“It is an ancient expression, yet it is as new as today!” Join us on Saturday, April 25, 2015 as Bart Roccoberton and his University of Connecticut graduate students reveal “Puppetry, Behind the Stage”. The program will be presented from 1:00 – 3:00 pm in the Friends Room, Welles-Turner Memorial Library, 2407 Main Street in Glastonbury.
A family fun event for all ages – children, teens, and adults. Go behind the stage to see how the art of puppetry happens, building characters, and bringing them to life. Bart Roccoberton, Jr. is the Director of the Puppet Arts Program and Associate Professor of Dramatic Arts in Puppetry at the University of Connecticut.
He has created and performed characters for television programs, New York theatre productions, and special commissions. As Founder & Director of The Eugene O’Neill Theater Center Institute of Professional Puppetry Arts, he became recognized, internationally, as a leading advocate for the Puppet Arts.
For more than 15 years he has toured popular puppet performances to schools, libraries, colleges, theatres, and museums from Washington, DC, to Montreal, with his own troupe, The Pandemonium Puppet Co., and with students from the University of Connecticut, and The Institute of Professional Puppetry Arts. Professor Roccoberton holds a B.A. in Speech & Theatre from Montclair State College and M.F.A in Puppet Arts from the University of Connecticut.
Bivenne Harvey Staiger is an award-winning artist who is known for her vibrant watercolor paintings. Join us on Thursday, March 26, 2015 as she demonstrates “The Art of Watercolor”. The program will be presented from 6:30 – 8:30 pm in the Healthtrax Conference Room B (2nd floor), 628 Hebron Avenue, Glastonbury.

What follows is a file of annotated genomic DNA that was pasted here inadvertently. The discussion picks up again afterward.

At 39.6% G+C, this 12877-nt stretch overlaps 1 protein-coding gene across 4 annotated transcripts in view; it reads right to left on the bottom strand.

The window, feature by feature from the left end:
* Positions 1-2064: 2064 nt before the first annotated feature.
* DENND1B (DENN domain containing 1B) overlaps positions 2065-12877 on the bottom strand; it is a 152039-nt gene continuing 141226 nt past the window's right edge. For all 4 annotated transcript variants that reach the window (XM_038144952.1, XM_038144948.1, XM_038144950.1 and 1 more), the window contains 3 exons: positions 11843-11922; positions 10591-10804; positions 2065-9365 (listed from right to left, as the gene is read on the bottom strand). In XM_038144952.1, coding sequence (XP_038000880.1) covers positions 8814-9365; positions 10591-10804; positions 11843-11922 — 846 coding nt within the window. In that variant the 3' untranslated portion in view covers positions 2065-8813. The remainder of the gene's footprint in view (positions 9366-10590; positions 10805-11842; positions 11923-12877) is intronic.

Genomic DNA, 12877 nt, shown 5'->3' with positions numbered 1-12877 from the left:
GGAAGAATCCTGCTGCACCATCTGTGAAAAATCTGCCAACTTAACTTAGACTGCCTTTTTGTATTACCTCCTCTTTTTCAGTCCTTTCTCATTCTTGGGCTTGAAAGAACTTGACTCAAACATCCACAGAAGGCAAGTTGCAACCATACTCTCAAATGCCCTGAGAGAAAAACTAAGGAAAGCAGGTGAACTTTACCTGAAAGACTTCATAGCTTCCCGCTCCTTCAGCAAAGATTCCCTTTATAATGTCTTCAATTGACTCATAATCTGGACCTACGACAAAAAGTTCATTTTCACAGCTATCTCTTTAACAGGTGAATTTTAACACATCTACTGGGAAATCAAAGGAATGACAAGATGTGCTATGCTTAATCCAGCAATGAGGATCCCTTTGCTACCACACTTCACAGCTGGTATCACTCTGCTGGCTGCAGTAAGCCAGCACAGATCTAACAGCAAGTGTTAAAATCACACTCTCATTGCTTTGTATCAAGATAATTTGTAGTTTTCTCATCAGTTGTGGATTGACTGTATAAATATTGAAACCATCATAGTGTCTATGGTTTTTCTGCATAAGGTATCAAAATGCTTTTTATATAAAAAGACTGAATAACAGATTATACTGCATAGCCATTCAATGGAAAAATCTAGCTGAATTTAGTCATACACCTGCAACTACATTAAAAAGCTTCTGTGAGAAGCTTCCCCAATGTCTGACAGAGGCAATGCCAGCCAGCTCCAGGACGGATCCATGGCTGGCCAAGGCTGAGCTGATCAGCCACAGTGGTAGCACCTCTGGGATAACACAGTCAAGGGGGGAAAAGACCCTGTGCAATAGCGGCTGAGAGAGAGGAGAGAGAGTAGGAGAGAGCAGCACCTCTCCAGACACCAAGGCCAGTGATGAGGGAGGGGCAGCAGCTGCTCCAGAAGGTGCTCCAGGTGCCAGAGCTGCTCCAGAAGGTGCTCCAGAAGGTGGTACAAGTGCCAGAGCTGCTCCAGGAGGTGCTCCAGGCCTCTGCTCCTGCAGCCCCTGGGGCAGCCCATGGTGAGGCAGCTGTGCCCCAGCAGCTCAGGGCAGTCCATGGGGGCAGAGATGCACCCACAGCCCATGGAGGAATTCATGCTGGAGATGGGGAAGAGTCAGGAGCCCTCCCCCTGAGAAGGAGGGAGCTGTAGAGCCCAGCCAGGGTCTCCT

Bivenne’s works are almost always derived from nature, which provides her with endless inspiration. She portrays her subjects, often trees, animals, flowers, plants, and landscapes, in an unexpected way, and is known for her powerful, detailed, colorful, high-contrast watercolor paintings, pastels and scraperboard.
Originating from Great Neck, NY, Bivenne has a BFA from SUNY/Stony Brook, and worked as a textile designer in New York City for many years. She began painting, exhibiting and teaching in earnest since moving to Connecticut in 2001 and has received many regional and national awards for her paintings.
Bivenne is an elected member of the Salmagundi Club, NYC, Vice President of the Connecticut Watercolor Society, President of The Art Guild of Middletown, and Charter Member of Maple & Main Gallery of Fine Art, Chester.
Please note that this program originally featured Luciana Heineman who cancelled due to illness. We are delighted to invite Bivenne back to demonstrate her watercolor technique. We will invite Luciana back for a future program.
Claudia Seymour is a widely collected artist who is known for her classic still lifes that glow with radiant light. Join us on Thursday, November 6 – note corrected date – as she demonstrates her techniques and process. The program will be presented from 6:30 – 8:30 pm in the Social Room at Congregation Kol Haverim, 1079 Hebron Avenue in Glastonbury and is free to the public.
Claudia Seymour’s paintings in pastel are a personal expression of her lifelong fascination with the visual effects of color as revealed by the play of light across an array of objects. As a still-life artist, Claudia has the luxury of determining virtually every aspect of her painting, allowing her to present a clarity of vision through the creation, use, and presentation of light that is totally within her control.
“My goal as a representational painter is to attempt to portray the infinite beauty of color not only in every object itself but also in the interaction between objects, their shadows, and the surrounding space as light travels over and amongst them,” says Seymour.